Sunday, February 12, 2006

The age of avian flu gives us the "elbow bump"

According to a story in the New York Times, we may soon be replacing the friendly handshake with the elbow bump as a greeting.

What is the elbow bump? Instead of people shaking hands, involving potentially germ-spreading skin on skin contact, people will touch elbows briefly as a friendly greeting. It sounds like something visiting extra-terrestrials would do, but it is already being done by health workers who deal with outbreaks of the Ebola virus.

The term to describe practices such as this is social distancing, which seems destined to join the ranks of terms like identity theft and podcasting.

If there is a flu outbreak, not just will public health be threatened, but the economies and prosperity of affected nations as well. People could be forced to adopt a Howard Hughes-esque germphobia to preserve a functioning society.

The story goes into detail how Asian countries had to adapt to fears over the SARS virus. Goverments encouraged people to wear surgical masks, even making them manditory when using subways. People learned to deal with the new facewear quickly, even dressing them up with corporate logos and cartoon characters.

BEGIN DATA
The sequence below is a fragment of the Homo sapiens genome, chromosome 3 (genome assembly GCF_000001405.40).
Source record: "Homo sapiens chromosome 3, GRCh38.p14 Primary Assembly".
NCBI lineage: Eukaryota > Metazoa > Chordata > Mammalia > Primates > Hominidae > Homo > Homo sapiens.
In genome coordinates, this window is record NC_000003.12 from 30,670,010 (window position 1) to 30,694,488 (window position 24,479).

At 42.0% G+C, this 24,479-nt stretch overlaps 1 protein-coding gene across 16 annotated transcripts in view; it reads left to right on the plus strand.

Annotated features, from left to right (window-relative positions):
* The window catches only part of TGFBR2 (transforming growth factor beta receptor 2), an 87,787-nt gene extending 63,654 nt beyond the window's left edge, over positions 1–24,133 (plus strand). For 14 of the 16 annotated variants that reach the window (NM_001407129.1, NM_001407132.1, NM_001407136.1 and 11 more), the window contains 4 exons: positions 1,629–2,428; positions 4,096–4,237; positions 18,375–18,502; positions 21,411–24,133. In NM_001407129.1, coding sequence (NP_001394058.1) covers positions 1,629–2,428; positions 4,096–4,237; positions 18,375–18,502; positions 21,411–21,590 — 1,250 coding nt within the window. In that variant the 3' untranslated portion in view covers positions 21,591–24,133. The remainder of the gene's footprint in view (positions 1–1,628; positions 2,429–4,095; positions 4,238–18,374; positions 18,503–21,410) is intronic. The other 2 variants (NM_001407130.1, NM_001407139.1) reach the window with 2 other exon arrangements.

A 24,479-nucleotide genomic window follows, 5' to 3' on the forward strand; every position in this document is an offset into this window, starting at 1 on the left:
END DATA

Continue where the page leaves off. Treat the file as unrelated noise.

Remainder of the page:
In the middle of a deadly flu outbreak, it appears the urge to be stylish will still be as strong as ever. The hipster bug can be just as contagious as the most lethal germ.

I wonder how this will affect the business world. Will the term handshake deal be retired? A firm handshake is often used as an insight into a person's strength of both body and character. Can the elbow bump fulfill that role?

How far are we away from the film Demolition Man, where people greet each other with no physical contact at all, waving their hands in the air in a circular motion?

In the future of Demolition Man, not just did you have to watch your hands, but also your mouth. Profanity detecting voice sensors were installed everywhere...charging you a fine every time you cursed.


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